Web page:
While 3D printing is still too expensive for mass production, Ms. Cabe has also found it useful for beta testing and getting consumers to try her product. Certainly she’ll use the feedback she gains to improve her product before going to production, and also use it in her marketing messaging. We can only assume that consumer reviews will be as valuable to her company as they are to others when attempting to convert new customers.
Do you have an innovative client that’s trying to launch a new company or a new product? Maybe they could benefit from this emerging technology. If you’d like more information on 3D printing and how you can incorporate it as a capability, CONTACT US today.
This article from Jon Evans on TechCrunch does a great job of explaining why printers should be thinking about how and when they will offer 3D printing capabilities. To quote Mr. Evans, “3D printing is going to be too important to be a home-hobbyist endeavour: instead it will explode from a hacker novelty to a fundamental part of our collective economic infrastructure.”
While we don’t agree that there is no place for home 3D printing – there is, we think that like 2D printing, there will be different output workflows for different needs. 3D web-to-print and home 3D printing will continue to grow, but there will also be applications that require consultation with an expert and advanced finishing capabilities – services that traditional print shops provide today.
Traditional printing companies have an opportunity to participate and benefit from this emerging technology. If you’d like more information on 3D printing and how you can incorporate it as a capability, CONTACT US today.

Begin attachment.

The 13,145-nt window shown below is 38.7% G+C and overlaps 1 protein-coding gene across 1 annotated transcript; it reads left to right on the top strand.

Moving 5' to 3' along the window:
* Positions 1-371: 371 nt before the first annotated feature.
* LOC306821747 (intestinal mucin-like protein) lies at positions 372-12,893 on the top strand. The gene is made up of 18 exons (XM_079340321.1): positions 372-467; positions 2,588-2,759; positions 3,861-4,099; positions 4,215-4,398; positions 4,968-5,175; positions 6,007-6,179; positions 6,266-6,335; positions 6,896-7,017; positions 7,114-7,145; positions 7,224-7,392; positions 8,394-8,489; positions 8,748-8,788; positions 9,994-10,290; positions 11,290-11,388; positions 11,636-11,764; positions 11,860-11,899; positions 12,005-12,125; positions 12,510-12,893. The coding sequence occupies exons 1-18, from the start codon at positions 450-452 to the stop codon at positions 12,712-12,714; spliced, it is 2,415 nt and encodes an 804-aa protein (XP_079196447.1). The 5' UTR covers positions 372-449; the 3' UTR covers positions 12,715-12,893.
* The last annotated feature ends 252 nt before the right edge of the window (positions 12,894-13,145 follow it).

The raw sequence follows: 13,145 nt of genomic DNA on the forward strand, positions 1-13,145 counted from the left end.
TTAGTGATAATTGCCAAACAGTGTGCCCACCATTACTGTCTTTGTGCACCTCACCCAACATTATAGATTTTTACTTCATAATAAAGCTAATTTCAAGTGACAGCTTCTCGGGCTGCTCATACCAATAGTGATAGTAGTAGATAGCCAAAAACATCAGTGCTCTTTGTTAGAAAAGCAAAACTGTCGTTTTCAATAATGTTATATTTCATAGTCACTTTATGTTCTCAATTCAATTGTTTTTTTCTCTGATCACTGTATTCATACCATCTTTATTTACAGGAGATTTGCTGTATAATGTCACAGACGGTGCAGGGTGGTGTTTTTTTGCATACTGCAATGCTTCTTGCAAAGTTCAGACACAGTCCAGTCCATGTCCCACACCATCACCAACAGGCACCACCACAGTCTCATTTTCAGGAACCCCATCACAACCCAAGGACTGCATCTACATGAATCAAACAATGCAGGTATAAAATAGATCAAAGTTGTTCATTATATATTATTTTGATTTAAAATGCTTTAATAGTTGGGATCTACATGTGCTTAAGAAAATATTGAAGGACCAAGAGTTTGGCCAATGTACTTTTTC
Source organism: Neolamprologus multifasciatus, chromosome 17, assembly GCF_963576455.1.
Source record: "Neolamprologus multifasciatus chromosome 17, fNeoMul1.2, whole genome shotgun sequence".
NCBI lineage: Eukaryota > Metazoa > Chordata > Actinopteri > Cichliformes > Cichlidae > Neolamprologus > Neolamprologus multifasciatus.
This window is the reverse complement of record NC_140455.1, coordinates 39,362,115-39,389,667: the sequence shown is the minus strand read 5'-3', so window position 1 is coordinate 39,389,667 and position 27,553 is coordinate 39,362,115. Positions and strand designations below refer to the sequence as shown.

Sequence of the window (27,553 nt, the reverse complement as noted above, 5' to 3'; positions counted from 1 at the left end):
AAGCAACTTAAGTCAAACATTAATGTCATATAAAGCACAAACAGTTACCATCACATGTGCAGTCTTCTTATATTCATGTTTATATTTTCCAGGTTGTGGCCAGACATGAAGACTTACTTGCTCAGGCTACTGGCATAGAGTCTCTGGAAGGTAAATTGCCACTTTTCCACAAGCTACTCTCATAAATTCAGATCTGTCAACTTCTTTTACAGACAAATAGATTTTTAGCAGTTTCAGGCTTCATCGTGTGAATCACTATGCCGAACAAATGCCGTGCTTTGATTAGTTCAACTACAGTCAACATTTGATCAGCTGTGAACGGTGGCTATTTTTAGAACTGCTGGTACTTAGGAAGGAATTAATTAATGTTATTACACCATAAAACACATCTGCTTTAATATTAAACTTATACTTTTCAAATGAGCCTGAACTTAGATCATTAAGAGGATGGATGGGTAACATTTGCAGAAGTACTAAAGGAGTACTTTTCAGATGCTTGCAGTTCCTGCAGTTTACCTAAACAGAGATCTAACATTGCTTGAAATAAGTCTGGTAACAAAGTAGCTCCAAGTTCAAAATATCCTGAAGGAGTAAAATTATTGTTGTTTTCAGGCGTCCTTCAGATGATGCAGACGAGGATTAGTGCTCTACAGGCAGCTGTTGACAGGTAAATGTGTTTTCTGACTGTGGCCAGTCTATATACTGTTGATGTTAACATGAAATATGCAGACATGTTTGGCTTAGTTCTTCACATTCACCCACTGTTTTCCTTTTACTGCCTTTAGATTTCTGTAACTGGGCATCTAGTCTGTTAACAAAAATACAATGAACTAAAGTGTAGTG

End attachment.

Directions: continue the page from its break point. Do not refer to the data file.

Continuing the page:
Here’s another interesting application for 3D printing – stereo headphones. Yes, headphones. Industrial design firm Teague came up with the idea to help consumers 3D print the headphone shells, while allowing them to source their own preferred electronics. They’re calling it the first example of “prototype as product.” They’re even accentuating the “grain” left behind by 3D printers as a style element.
The market is developing rapidly and it seems new applications are being announced every day. Traditional printing companies have an opportunity to participate and benefit from this emerging technology. If you’d like more information on 3D printing and how you can incorporate it as a capability, CONTACT US today.
An new article appearing on Slashdot, and verified on Wired.com states that 3D printer manufacturer, Stratasys, is revoking the lease and repossessing the printer belonging to Cody Wilson. In case you didn’t know, he’s the guy behind the Defense Distributed project to 3D print a gun. According to New Scientist, Stratasys cited his lack of a federal firearms manufacturing license as their reason, adding that they don’t knowingly allow their printers to be used for illegal purposes.
Some have tried to make the connection that this is no different than a copier company repossessing their device when someone is caught counterfeiting. That would be a valid argument except it’s not illegal in the USA to make your own firearm. A manufacturing license is only required if you plan to sell or distribute firearms. Mr. Wilson’s project never intended to manufacture firearms for sale or distribution, only for personal use.
As printers we have to comply with many laws including copyright and counterfeit, but we live in interesting times when a device can be repossessed by the lessor simply because they object to the content it is legally being used to produce. We’re guessing this will end up in court, and the outcome could have implications to anyone leasing their equipment.